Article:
Several models also come with a foot-controlled rudder to make it easy to steer the vessel
These are modified or custom-built yaks that usually come fitted with fishing accessories like rod and paddle holders, and mounts for devices like chart plotters and fish finders. They come with ample internal storage space for your fishing gear, accessories, and, more importantly, your catch.
You can easily carry them in a backpack in their deflated form. You don’t need any roof racks or trolleys to carry them. They are versatile and surprisingly sturdy.
The recreational models aren’t designed to go anywhere fast and are well suited for close-to-shore use. Their wider and rugged variants are ideal for flowing rivers since they can bounce off obstacles. Others are designed for serious touring.
You have to use a manual pump to inflate it any time you want to use it
Can be deflated to fit inside a backpack or the trunk of your car
Steering is much slower and harder compared to hard kayaks
Can be a single or double (tandem) kayak built for one or two users respectively
These are designed to be speed machines. They are built from lightweight composite materials like carbon fiber, Kevlar, and fiberglass. They are made for racing at high speeds in a straight line in calm, still waters.
They are long, narrow, and extremely lightweight, which makes them ideal reaching maximum racing speeds
They are generally harder to balance and steer, so they are best reserved for advanced and highly experienced kayakers
Sit-In vs. Sit-On-Top Kayaks
So, far we’ve mentioned the terms “sit-in” and “sit-on-top” vessels. But what exactly is the difference between them? Well, it has everything to do with the cockpit.
Sit-in kayaks are the traditional-style kayaks that feature an enclosed cockpit. You can use them with a compatible spray skirt that you wear around your waist to keep the water out. Experienced kayakers can even do a 360-degree roll in the water with the skirt on, without letting any water into the cockpit.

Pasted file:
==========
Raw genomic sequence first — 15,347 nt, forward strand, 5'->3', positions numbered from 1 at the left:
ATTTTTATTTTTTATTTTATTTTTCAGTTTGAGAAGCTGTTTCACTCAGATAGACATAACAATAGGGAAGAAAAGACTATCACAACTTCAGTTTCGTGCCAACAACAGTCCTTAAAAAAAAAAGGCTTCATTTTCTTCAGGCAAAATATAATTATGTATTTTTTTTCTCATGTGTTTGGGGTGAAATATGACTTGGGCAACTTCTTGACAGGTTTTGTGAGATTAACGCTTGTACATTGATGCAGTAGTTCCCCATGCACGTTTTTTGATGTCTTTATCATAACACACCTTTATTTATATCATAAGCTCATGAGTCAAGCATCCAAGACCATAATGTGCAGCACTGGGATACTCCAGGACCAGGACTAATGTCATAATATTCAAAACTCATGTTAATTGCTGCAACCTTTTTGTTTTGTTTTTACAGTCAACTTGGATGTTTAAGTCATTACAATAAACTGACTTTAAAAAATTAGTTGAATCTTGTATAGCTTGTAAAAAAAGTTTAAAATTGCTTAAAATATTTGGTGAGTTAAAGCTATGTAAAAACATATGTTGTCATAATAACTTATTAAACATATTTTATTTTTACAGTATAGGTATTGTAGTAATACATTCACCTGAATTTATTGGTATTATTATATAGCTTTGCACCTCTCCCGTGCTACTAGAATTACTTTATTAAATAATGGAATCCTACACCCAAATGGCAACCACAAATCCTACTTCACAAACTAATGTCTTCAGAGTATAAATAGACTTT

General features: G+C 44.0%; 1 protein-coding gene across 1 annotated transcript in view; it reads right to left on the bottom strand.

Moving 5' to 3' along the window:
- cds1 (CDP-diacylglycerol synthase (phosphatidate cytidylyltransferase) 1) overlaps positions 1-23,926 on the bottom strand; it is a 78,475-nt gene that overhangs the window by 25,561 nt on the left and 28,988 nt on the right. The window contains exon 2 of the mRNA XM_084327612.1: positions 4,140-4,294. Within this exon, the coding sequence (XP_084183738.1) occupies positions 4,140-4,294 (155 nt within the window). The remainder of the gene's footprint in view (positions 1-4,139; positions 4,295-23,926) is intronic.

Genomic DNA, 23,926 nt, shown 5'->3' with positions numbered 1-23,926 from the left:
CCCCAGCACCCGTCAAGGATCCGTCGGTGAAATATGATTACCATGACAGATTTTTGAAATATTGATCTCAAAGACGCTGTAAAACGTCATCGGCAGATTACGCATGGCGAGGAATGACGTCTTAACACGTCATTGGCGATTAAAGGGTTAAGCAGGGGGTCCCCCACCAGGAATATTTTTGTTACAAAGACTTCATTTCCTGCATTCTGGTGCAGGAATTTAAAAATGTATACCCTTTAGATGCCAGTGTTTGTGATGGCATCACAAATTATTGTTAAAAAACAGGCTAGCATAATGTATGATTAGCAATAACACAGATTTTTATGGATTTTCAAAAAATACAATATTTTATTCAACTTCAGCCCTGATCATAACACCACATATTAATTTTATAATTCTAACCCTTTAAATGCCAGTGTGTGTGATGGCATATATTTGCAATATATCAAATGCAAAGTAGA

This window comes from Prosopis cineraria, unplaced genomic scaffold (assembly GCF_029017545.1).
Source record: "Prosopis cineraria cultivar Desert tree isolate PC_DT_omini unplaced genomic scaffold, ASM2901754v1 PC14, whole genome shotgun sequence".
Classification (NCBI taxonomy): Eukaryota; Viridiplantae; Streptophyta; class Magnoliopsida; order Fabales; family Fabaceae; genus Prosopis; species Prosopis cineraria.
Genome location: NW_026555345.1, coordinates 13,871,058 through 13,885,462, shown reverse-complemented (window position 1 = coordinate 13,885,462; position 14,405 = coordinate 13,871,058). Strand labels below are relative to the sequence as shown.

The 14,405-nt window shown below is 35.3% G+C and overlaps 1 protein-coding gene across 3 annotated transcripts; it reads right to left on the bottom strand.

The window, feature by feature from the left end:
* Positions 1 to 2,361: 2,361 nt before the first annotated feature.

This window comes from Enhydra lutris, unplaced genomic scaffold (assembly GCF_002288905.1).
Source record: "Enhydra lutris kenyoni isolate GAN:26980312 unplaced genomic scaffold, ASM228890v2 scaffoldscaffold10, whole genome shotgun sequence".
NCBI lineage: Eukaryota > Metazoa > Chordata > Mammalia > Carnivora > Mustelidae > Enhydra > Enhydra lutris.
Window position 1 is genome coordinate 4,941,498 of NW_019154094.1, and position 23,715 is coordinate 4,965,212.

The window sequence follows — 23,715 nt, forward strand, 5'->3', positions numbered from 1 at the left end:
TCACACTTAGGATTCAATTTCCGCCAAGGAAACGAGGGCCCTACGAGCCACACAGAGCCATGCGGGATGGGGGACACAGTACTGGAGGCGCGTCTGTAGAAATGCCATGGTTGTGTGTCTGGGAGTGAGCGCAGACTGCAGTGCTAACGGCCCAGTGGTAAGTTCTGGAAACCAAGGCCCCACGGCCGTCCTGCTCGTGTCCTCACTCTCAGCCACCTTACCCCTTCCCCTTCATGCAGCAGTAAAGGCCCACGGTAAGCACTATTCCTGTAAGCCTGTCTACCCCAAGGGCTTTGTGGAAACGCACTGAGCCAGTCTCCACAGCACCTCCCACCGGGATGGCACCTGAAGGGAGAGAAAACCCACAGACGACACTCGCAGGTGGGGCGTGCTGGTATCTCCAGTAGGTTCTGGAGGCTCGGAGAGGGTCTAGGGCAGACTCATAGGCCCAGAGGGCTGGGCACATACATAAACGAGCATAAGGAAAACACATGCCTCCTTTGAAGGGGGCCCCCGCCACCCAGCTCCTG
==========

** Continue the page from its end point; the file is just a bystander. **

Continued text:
Whitewater paddlers and kayakers who tend to spend a substantial portion of their time in cold water climates prefer sit-in kayaks because of how warm they are inside when used with a spray skirt.
Sit-on-top kayaks, on the other hand, feature an open cockpit with an enclosed hull. So, you don’t have to worry about them filling up with water if they capsize.
They are well suited to a wider range of on-water activities and are often used for fishing and recreational activities. If you live in hot climates, you’ll especially love the feeling of having your legs out to the warm air.
Which One Should I Pick
To figure this out, you first need to understand their performance capabilities. Sit-in kayaks are designed to travel faster with more focus on comfort, performance, and suitability for a wide range of environments.
Sit-on-top kayaks, on the other hand, are usually wider than their sit-in counterparts, with a focus on safety and stability. So, they are significantly slower as a result.
Keep in mind though that some categories of kayaks in the market today are an overlap between the two varieties. The perfect examples of this are fishing kayaks. So, pick and choose depending on what matters the most to you.
Other Factors to Consider When Refining Your Search
So far, you’ve narrowed down your choice based on what you intend to use the kayak for, and the style of the cockpit. Other things you also need to consider include:
Width – This affects the kayak’s maneuverability and stability. Wider yaks, for instance, are a lot harder to turn, which may also make it harder for kids to steer. Narrower yaks, on the other hand, tend to feel more stable and offer more speed.
Length – This affects the kayak’s overall stability, as well as how well it maintains speed and tracks in the water. Longer yaks are better for off-shore expeditions but may require rudders for maneuverability. Shorter yaks, on the other hand, are much easier to steer, making them a top choice for whitewater kayakers.
Weight – This affects the yak’s maneuverability, speed, and of course, how easy it is to transport. You should also ensure that the model you pick has a good carrying capacity to accommodate both your weight and that of your gear, particularly if you’re in the market for a touring model.
Color – Well, pick whatever looks good to you. It has no bearing on the performance of the yak.
Price – Price is usually affected by several things, although the construction material used in their manufacture is no doubt the biggest determinant. Pick something that fits your budget, is well suited to your kayaking ability, and suitable for what you intend to use it for.
Don’t Rush the Process
With all the different options for yaks out there, picking the right one can no doubt be a daunting task. So, take your time, learn how to choose a kayak based on your specific needs, and hit the water when you’re ready. We hope this guide helps!